Click on the names below to hear these readers recite "To Autumn" (requires RealPlayer):
(For help, see a note about the audio.)
Previously in Soundings:
Edward Lear, "The Owl and the Pussy-cat" (May 30, 2002)
Read aloud by Gail Mazur, Lloyd Schwartz, and Richard Wilbur. Introduction by Lloyd Schwartz.
"Sir Walter Ralegh to His Son" (January 30, 2002)
Read aloud by Henri Cole, David Ferry, and Linda Gregerson. Introduction by Linda Gregerson.
Robert Lowell, "For the Union Dead" (April 11, 2001)
Read aloud by Frank Bidart, Peter Davison, and Robert Pinsky. Introduction by Peter Davison.
Andrew Marvell, "To His Coy Mistress" (February 26, 2001)
Read aloud by Linda Gregerson, J. D. McClatchy, and Heather McHugh. Introduction by Linda Gregerson.
Samuel Taylor Coleridge, "This Lime-tree Bower My Prison" (September 27, 2000)
Read aloud by Steven Cramer, Stanley Plumly, and Thomas Sleigh. Introduction by Steven Cramer.
Elizabeth Bishop, "Sonnet" (March 29, 2000)
Read aloud by Gail Mazur, Robert Pinsky, Lloyd Schwartz, and Mark Strand. Introduction by Lloyd Schwartz.
More Soundings in Atlantic Unbound.
More on poetry in Atlantic Unbound and The Atlantic Monthly.
Atlantic Unbound | July 17, 2002
Introduction by Sven Birkerts
have written on John Keats's "To Autumn" before, at essay length, and when I mentioned to a poet-friend that I was planning to present the ode in this "Soundings" format, he promptly accused me of "double-dipping," and of shirking the challenges of the new. I thanked this friend—and not for the first time, either—for taking on the burden of being my literary conscience, but decided to stay my course. For two main reasons. First, because I could not believe that what is, for me, the crowning instance of language breaking into sensation, had not yet been enshrined in these electronic pages. And second—to rebut the assumption that I am guided strictly by considerations of ease—because "To Autumn"' puts to us, over and over again, the beauty question. Simply: What is beauty? The question seems to me to be more important than ever before. The sensibility of beauty is being remorselessly conditioned out of us, even as its academic topicality grows more lustrous (consider Elaine Scarry's recent meditation On Beauty and Being Just). The whole business gets ever more difficult and vexing. I pick the familiar poem because to read it is to confront the terrible diffusion of late-modernity, even as it is to glimpse a path of possible return.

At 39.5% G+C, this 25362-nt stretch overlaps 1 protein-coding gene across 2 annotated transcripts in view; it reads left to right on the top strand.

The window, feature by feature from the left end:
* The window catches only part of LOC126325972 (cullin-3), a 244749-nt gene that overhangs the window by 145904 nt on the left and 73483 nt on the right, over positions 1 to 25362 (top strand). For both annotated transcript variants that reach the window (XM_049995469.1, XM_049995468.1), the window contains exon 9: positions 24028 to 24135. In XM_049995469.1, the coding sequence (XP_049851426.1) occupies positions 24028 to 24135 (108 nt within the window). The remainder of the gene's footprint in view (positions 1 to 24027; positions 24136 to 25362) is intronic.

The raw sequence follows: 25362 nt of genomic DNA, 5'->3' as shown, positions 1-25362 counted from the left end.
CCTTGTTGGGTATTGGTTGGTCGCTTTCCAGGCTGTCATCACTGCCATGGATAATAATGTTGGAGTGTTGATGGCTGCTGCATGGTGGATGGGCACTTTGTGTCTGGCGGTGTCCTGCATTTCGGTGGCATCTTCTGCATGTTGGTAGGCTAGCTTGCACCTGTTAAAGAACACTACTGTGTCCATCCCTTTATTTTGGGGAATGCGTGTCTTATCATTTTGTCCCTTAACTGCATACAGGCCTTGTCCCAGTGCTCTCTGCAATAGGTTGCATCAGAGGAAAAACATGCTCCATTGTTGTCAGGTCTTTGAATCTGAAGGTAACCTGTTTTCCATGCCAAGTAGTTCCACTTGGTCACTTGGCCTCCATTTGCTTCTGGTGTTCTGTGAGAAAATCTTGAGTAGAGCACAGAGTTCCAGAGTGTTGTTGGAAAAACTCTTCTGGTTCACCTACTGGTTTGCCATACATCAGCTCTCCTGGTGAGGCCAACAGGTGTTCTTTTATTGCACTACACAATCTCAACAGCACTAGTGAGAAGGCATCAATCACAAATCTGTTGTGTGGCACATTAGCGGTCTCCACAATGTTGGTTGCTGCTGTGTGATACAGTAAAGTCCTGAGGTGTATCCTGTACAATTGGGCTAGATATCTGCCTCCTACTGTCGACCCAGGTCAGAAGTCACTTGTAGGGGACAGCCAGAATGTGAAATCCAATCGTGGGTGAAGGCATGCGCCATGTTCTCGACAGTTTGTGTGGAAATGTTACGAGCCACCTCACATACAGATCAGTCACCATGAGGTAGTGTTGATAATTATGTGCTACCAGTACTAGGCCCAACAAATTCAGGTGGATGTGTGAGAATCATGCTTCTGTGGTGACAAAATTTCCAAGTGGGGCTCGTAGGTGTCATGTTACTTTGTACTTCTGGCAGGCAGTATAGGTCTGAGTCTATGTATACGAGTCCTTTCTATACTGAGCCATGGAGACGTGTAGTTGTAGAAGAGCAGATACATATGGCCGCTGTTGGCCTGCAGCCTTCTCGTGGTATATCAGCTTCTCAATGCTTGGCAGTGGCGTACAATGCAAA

Long a canonical centerpiece, the very touchstone of English Romanticism, "To Autumn" can obviously be taken on from various angles—surmising how it fits in the sequence of Keats's five major odes, tracking its myriad debts and nods, searching for the provenance of particular images and phrases—and one could do far worse than turning to Helen Vendler's 1983 study The Odes of John Keats for just such an informed and disciplined inquiry.
in an 1819 sketch
My interest, somewhat different, is to consider the poem in the light of what might be called the timeless virginal encounter, to read it, if this were possible, scrubbed clean of its background and external associations, as if this were, in a sense, the only poem, and its reader—me, you—the only reader. A whimsical conceit. I realize this, but I would argue that as much as a work of literature manifests influence and carries the informing baggage of its history, the writer's chief aim in composition is not to declare but to overcome any and all circumstantial factors, to bury them in the immediate power of language. He may be aware, peripherally or directly, of a particular debt to Milton, say, but the appropriation is not in the interest of creating a tissue of echoes so much as fanning the greatest verbal intensity, the point of which is to burn away, in the moment of encounter, all prior experience, literary and otherwise. The lyric poem wants to be a complete world, excluding all others, if only for the duration of the reading.
Elsewhere on the Web:
"John Keats: A Comprehensive Study of His Life and Work"